Inmarsat responds to report of cyber vulnerability

OCTOBER 27, 2017 — Satellite communications giant Inmarsat has responded to an advisory issued yesterday by a cyber security specialist that document vulnerabilities uncovered by the firm's white hat hackers. They affect the Amos Connect shipboard communications platform.       

The flaws discovered included blind SQL injection in a login form, and a backdoor account that provides full system privileges that could allow remote unauthenticated attackers to execute arbitrary code on the Amos Connect server, says Seattle, WA, headquartered cyber security specialist IOActive. If compromised, it said, this flaw can be leveraged to gain unauthorized network access to sensitive information stored in the AmosConnect server and potentially open access to other connected systems or networks.

IOActive says that it informed Inmarsat of the vulnerabilities in October 2016 and completed the disclosure process in July of 2017.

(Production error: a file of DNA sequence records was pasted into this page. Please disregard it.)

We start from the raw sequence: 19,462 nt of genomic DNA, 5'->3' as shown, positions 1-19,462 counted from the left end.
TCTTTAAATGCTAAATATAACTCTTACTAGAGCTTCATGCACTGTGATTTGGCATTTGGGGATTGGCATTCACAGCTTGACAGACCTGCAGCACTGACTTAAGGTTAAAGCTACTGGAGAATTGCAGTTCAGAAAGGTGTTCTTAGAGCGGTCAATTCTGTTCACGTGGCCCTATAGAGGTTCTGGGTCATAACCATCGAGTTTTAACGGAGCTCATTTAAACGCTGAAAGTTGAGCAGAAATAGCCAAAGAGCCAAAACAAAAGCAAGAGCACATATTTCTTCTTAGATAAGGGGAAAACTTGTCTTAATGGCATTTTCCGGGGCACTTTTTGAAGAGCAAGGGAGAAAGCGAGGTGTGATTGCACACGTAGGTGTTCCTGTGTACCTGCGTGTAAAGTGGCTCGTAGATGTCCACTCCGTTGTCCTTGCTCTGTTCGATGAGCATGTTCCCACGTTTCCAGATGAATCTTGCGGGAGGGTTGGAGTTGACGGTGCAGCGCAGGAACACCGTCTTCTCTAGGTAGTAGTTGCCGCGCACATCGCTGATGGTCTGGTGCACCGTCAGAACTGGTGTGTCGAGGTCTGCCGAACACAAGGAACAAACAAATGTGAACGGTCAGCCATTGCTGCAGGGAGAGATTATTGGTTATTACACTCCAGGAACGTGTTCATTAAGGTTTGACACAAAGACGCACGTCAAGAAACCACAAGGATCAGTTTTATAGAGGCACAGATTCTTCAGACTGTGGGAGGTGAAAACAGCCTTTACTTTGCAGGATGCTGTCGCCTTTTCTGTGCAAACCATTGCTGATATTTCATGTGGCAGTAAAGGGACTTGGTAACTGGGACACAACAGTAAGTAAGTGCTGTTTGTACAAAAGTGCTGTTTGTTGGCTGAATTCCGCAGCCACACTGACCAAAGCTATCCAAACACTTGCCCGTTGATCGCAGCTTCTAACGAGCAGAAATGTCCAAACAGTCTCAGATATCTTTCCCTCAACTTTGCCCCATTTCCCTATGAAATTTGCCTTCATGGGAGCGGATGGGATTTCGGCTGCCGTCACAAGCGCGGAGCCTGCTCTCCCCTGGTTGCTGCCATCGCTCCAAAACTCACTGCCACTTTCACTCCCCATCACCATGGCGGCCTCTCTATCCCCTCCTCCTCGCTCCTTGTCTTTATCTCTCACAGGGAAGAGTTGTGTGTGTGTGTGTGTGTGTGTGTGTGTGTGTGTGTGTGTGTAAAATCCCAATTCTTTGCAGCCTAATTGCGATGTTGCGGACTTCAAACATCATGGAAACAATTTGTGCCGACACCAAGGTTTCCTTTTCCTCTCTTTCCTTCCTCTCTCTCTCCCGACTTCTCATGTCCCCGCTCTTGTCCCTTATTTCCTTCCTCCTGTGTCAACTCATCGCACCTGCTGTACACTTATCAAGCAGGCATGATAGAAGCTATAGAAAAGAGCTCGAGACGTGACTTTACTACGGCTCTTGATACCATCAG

You can read the IOActive advisory HERE

Following is Inmarsat's response:

Inmarsat is aware of the IOActive report but it is important to note AmosConnect 8 (AC8) is no longer in service.

Inmarsat had begun a process to retire AmosConnect 8 from our portfolio prior to IOActive’s report and, in 2016, we communicated to our customers that the service would be terminated in July 2017.

When IOActive brought the potential vulnerability to our attention, early in 2017, and despite the product reaching end of life, Inmarsat issued a security patch that was applied to AC8 to greatly reduce the risk potentially posed. We also removed the ability for users to download and activate AC8 from our public website.

Inmarsat’s central server no longer accepts connections from AmosConnect 8 email clients, so customers cannot use this software even if they wished too.

It is important to note that this vulnerability would have been very difficult to exploit as it would require direct access to the shipboard PC that ran the AC8 email client. This could only be done by direct physical access to the PC, which would require an intruder to gain access to the ship and then to the computer. While remote access was deemed to be a remote possibility as this would have been blocked by Inmarsat’s shoreside firewalls.

Inmarsat made IOActive aware of these facts.

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